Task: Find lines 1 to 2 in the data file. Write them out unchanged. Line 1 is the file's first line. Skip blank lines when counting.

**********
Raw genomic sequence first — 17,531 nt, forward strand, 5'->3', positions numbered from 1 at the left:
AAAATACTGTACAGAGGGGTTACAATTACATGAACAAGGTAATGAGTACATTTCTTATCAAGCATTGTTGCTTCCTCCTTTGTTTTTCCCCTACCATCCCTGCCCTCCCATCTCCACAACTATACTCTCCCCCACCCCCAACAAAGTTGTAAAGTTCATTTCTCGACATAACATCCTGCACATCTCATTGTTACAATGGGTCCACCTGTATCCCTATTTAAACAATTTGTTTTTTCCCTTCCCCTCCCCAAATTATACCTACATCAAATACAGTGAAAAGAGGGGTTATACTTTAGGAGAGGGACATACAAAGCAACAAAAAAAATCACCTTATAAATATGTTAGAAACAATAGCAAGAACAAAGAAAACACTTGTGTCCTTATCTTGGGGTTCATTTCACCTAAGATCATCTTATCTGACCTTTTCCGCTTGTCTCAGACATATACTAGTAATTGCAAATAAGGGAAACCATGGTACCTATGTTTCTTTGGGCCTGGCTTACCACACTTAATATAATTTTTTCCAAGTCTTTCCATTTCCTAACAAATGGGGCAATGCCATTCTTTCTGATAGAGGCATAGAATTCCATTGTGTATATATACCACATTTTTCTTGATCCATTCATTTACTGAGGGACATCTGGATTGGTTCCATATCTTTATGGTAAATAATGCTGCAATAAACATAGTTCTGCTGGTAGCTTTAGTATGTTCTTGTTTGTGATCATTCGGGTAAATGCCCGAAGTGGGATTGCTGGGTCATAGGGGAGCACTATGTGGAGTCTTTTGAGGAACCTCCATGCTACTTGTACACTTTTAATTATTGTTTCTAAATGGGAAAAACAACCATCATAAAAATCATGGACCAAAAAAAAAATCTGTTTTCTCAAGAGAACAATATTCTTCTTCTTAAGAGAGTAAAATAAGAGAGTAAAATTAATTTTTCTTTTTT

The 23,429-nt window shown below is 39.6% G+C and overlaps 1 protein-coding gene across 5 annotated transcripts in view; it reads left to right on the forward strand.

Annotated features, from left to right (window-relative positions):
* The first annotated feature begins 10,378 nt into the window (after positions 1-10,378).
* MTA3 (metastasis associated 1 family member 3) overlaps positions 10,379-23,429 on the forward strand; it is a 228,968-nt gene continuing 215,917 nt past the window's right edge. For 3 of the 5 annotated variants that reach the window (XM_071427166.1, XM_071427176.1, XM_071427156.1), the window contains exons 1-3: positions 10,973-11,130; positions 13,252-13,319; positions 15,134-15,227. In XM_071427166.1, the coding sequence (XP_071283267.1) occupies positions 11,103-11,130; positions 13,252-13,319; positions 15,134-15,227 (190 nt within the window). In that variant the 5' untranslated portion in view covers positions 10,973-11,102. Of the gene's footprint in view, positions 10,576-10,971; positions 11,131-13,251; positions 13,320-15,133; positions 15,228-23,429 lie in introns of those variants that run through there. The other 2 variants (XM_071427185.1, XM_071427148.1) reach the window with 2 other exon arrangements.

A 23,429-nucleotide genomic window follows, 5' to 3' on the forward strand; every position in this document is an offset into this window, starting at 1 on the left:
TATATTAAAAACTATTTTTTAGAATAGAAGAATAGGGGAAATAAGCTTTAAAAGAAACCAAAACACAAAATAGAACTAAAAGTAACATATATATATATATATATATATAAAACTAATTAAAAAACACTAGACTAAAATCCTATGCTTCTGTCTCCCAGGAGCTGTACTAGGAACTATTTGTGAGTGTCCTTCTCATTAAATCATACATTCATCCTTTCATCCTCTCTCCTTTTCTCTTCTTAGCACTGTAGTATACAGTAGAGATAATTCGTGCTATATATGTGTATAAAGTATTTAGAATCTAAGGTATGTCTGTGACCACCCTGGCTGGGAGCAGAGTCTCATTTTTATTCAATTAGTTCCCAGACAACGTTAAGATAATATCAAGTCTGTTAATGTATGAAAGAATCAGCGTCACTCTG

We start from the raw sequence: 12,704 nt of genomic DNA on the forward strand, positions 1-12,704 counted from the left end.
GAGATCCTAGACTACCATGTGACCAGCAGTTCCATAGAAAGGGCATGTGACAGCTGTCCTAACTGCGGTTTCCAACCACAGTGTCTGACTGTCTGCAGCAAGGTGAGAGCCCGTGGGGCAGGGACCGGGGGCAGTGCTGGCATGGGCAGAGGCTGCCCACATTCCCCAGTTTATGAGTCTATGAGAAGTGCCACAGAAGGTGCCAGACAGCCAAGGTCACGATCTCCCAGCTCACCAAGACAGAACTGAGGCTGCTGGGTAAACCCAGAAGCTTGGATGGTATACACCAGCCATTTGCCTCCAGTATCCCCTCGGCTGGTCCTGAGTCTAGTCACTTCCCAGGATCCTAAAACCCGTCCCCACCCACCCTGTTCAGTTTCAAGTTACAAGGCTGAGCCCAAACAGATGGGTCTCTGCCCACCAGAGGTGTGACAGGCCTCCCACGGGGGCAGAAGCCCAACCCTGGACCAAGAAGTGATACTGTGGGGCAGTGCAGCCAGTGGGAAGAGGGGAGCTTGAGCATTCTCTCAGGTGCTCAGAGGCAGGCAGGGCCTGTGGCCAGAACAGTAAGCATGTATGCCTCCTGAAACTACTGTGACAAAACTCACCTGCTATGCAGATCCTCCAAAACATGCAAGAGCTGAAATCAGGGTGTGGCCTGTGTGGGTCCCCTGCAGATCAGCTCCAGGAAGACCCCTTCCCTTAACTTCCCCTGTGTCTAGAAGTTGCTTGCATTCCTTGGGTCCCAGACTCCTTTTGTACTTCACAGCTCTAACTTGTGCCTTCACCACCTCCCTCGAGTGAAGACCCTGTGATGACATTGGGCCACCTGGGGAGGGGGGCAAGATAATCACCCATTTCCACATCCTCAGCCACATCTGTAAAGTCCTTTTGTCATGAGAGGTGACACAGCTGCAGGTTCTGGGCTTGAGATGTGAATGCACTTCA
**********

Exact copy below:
Raw genomic sequence first — 17,531 nt, forward strand, 5'->3', positions numbered from 1 at the left:
AAAATACTGTACAGAGGGGTTACAATTACATGAACAAGGTAATGAGTACATTTCTTATCAAGCATTGTTGCTTCCTCCTTTGTTTTTCCCCTACCATCCCTGCCCTCCCATCTCCACAACTATACTCTCCCCCACCCCCAACAAAGTTGTAAAGTTCATTTCTCGACATAACATCCTGCACATCTCATTGTTACAATGGGTCCACCTGTATCCCTATTTAAACAATTTGTTTTTTCCCTTCCCCTCCCCAAATTATACCTACATCAAATACAGTGAAAAGAGGGGTTATACTTTAGGAGAGGGACATACAAAGCAACAAAAAAAATCACCTTATAAATATGTTAGAAACAATAGCAAGAACAAAGAAAACACTTGTGTCCTTATCTTGGGGTTCATTTCACCTAAGATCATCTTATCTGACCTTTTCCGCTTGTCTCAGACATATACTAGTAATTGCAAATAAGGGAAACCATGGTACCTATGTTTCTTTGGGCCTGGCTTACCACACTTAATATAATTTTTTCCAAGTCTTTCCATTTCCTAACAAATGGGGCAATGCCATTCTTTCTGATAGAGGCATAGAATTCCATTGTGTATATATACCACATTTTTCTTGATCCATTCATTTACTGAGGGACATCTGGATTGGTTCCATATCTTTATGGTAAATAATGCTGCAATAAACATAGTTCTGCTGGTAGCTTTAGTATGTTCTTGTTTGTGATCATTCGGGTAAATGCCCGAAGTGGGATTGCTGGGTCATAGGGGAGCACTATGTGGAGTCTTTTGAGGAACCTCCATGCTACTTGTACACTTTTAATTATTGTTTCTAAATGGGAAAAACAACCATCATAAAAATCATGGACCAAAAAAAAAATCTGTTTTCTCAAGAGAACAATATTCTTCTTCTTAAGAGAGTAAAATAAGAGAGTAAAATTAATTTTTCTTTTTT